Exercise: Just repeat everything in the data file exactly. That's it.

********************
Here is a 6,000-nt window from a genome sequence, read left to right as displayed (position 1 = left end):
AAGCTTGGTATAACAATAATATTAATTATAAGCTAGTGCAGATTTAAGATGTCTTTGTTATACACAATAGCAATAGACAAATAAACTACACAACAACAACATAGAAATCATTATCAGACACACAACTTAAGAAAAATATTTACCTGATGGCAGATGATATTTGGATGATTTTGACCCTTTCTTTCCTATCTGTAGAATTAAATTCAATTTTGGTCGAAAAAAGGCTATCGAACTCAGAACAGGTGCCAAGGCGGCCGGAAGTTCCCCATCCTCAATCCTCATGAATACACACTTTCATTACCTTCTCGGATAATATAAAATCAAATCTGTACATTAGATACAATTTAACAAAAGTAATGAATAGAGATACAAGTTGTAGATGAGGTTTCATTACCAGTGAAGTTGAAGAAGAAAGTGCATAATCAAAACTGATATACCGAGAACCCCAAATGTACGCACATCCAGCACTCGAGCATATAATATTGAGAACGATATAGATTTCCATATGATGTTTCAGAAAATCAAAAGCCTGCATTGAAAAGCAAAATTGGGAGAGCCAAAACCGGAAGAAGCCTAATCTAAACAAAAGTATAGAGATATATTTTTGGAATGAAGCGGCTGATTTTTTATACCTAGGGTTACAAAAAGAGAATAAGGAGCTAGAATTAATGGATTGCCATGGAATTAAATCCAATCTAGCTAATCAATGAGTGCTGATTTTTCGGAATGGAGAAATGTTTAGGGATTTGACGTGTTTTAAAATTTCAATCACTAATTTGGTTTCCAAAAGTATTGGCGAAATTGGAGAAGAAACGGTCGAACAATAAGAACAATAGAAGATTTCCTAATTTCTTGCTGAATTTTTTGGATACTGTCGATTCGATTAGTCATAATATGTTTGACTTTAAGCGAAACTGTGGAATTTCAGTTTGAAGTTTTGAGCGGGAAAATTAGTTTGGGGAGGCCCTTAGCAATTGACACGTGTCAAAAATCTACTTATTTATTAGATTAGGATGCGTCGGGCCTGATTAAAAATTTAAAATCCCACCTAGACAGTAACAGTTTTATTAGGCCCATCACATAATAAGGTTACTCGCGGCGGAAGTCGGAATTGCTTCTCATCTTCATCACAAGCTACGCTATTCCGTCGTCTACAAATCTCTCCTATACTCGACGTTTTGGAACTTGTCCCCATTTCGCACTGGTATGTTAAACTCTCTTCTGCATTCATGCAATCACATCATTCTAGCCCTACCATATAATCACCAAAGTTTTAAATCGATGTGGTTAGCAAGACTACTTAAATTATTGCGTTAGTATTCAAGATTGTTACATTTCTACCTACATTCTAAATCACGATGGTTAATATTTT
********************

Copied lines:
Here is a 6,000-nt window from a genome sequence, read left to right as displayed (position 1 = left end):
AAGCTTGGTATAACAATAATATTAATTATAAGCTAGTGCAGATTTAAGATGTCTTTGTTATACACAATAGCAATAGACAAATAAACTACACAACAACAACATAGAAATCATTATCAGACACACAACTTAAGAAAAATATTTACCTGATGGCAGATGATATTTGGATGATTTTGACCCTTTCTTTCCTATCTGTAGAATTAAATTCAATTTTGGTCGAAAAAAGGCTATCGAACTCAGAACAGGTGCCAAGGCGGCCGGAAGTTCCCCATCCTCAATCCTCATGAATACACACTTTCATTACCTTCTCGGATAATATAAAATCAAATCTGTACATTAGATACAATTTAACAAAAGTAATGAATAGAGATACAAGTTGTAGATGAGGTTTCATTACCAGTGAAGTTGAAGAAGAAAGTGCATAATCAAAACTGATATACCGAGAACCCCAAATGTACGCACATCCAGCACTCGAGCATATAATATTGAGAACGATATAGATTTCCATATGATGTTTCAGAAAATCAAAAGCCTGCATTGAAAAGCAAAATTGGGAGAGCCAAAACCGGAAGAAGCCTAATCTAAACAAAAGTATAGAGATATATTTTTGGAATGAAGCGGCTGATTTTTTATACCTAGGGTTACAAAAAGAGAATAAGGAGCTAGAATTAATGGATTGCCATGGAATTAAATCCAATCTAGCTAATCAATGAGTGCTGATTTTTCGGAATGGAGAAATGTTTAGGGATTTGACGTGTTTTAAAATTTCAATCACTAATTTGGTTTCCAAAAGTATTGGCGAAATTGGAGAAGAAACGGTCGAACAATAAGAACAATAGAAGATTTCCTAATTTCTTGCTGAATTTTTTGGATACTGTCGATTCGATTAGTCATAATATGTTTGACTTTAAGCGAAACTGTGGAATTTCAGTTTGAAGTTTTGAGCGGGAAAATTAGTTTGGGGAGGCCCTTAGCAATTGACACGTGTCAAAAATCTACTTATTTATTAGATTAGGATGCGTCGGGCCTGATTAAAAATTTAAAATCCCACCTAGACAGTAACAGTTTTATTAGGCCCATCACATAATAAGGTTACTCGCGGCGGAAGTCGGAATTGCTTCTCATCTTCATCACAAGCTACGCTATTCCGTCGTCTACAAATCTCTCCTATACTCGACGTTTTGGAACTTGTCCCCATTTCGCACTGGTATGTTAAACTCTCTTCTGCATTCATGCAATCACATCATTCTAGCCCTACCATATAATCACCAAAGTTTTAAATCGATGTGGTTAGCAAGACTACTTAAATTATTGCGTTAGTATTCAAGATTGTTACATTTCTACCTACATTCTAAATCACGATGGTTAATATTTT